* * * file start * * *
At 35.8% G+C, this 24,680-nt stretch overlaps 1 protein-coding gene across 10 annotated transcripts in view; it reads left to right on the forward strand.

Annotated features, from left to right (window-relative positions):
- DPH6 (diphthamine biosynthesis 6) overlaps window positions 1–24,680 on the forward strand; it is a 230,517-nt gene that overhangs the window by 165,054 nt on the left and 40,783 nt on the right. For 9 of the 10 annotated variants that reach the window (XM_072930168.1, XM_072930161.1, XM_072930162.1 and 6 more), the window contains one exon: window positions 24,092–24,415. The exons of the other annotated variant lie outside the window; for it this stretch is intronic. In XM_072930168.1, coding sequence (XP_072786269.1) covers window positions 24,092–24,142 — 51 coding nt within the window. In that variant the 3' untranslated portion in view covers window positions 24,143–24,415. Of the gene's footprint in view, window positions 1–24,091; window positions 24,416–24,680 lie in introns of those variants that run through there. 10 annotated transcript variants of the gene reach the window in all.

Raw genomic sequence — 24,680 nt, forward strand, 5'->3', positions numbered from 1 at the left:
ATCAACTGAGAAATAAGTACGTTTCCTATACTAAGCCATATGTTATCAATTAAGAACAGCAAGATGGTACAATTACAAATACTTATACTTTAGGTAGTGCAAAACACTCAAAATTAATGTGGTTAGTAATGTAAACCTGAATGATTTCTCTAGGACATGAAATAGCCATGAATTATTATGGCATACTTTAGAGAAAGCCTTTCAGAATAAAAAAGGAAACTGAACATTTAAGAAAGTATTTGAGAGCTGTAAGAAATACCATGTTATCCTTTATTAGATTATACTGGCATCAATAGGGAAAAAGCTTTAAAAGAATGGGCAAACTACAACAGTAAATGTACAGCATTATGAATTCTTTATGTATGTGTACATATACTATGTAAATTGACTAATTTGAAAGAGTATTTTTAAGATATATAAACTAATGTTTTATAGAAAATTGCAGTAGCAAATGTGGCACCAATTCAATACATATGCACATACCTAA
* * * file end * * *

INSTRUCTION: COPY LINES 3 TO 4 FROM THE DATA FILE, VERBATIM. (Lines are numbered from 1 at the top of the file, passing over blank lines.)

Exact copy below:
- DPH6 (diphthamine biosynthesis 6) overlaps window positions 1–24,680 on the forward strand; it is a 230,517-nt gene that overhangs the window by 165,054 nt on the left and 40,783 nt on the right. For 9 of the 10 annotated variants that reach the window (XM_072930168.1, XM_072930161.1, XM_072930162.1 and 6 more), the window contains one exon: window positions 24,092–24,415. The exons of the other annotated variant lie outside the window; for it this stretch is intronic. In XM_072930168.1, coding sequence (XP_072786269.1) covers window positions 24,092–24,142 — 51 coding nt within the window. In that variant the 3' untranslated portion in view covers window positions 24,143–24,415. Of the gene's footprint in view, window positions 1–24,091; window positions 24,416–24,680 lie in introns of those variants that run through there. 10 annotated transcript variants of the gene reach the window in all.

Raw genomic sequence — 24,680 nt, forward strand, 5'->3', positions numbered from 1 at the left: